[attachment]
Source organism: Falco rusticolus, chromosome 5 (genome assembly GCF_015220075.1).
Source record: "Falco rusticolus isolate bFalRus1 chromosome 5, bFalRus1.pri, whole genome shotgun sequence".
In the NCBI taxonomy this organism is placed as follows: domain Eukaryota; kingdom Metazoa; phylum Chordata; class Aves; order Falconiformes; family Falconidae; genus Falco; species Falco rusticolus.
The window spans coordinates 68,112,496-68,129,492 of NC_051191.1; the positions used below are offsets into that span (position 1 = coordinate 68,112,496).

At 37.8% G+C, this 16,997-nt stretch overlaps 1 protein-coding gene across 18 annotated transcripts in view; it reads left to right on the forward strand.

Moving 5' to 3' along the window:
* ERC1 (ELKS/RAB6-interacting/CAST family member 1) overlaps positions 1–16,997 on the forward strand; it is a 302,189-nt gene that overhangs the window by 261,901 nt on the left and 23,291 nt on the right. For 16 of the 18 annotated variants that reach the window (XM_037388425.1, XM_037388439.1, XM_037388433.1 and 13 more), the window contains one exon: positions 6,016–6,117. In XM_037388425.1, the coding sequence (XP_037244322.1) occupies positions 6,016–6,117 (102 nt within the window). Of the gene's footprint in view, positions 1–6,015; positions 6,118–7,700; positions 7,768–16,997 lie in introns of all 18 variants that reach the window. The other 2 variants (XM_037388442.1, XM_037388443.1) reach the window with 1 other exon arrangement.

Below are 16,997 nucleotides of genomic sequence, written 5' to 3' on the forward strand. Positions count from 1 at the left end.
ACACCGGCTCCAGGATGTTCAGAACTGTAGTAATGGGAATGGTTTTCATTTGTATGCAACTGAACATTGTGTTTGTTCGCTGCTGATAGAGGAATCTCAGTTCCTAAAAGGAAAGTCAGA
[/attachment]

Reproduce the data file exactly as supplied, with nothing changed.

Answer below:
Source organism: Falco rusticolus, chromosome 5 (genome assembly GCF_015220075.1).
Source record: "Falco rusticolus isolate bFalRus1 chromosome 5, bFalRus1.pri, whole genome shotgun sequence".
In the NCBI taxonomy this organism is placed as follows: domain Eukaryota; kingdom Metazoa; phylum Chordata; class Aves; order Falconiformes; family Falconidae; genus Falco; species Falco rusticolus.
The window spans coordinates 68,112,496-68,129,492 of NC_051191.1; the positions used below are offsets into that span (position 1 = coordinate 68,112,496).

At 37.8% G+C, this 16,997-nt stretch overlaps 1 protein-coding gene across 18 annotated transcripts in view; it reads left to right on the forward strand.

Moving 5' to 3' along the window:
* ERC1 (ELKS/RAB6-interacting/CAST family member 1) overlaps positions 1–16,997 on the forward strand; it is a 302,189-nt gene that overhangs the window by 261,901 nt on the left and 23,291 nt on the right. For 16 of the 18 annotated variants that reach the window (XM_037388425.1, XM_037388439.1, XM_037388433.1 and 13 more), the window contains one exon: positions 6,016–6,117. In XM_037388425.1, the coding sequence (XP_037244322.1) occupies positions 6,016–6,117 (102 nt within the window). Of the gene's footprint in view, positions 1–6,015; positions 6,118–7,700; positions 7,768–16,997 lie in introns of all 18 variants that reach the window. The other 2 variants (XM_037388442.1, XM_037388443.1) reach the window with 1 other exon arrangement.

Below are 16,997 nucleotides of genomic sequence, written 5' to 3' on the forward strand. Positions count from 1 at the left end.
ACACCGGCTCCAGGATGTTCAGAACTGTAGTAATGGGAATGGTTTTCATTTGTATGCAACTGAACATTGTGTTTGTTCGCTGCTGATAGAGGAATCTCAGTTCCTAAAAGGAAAGTCAGA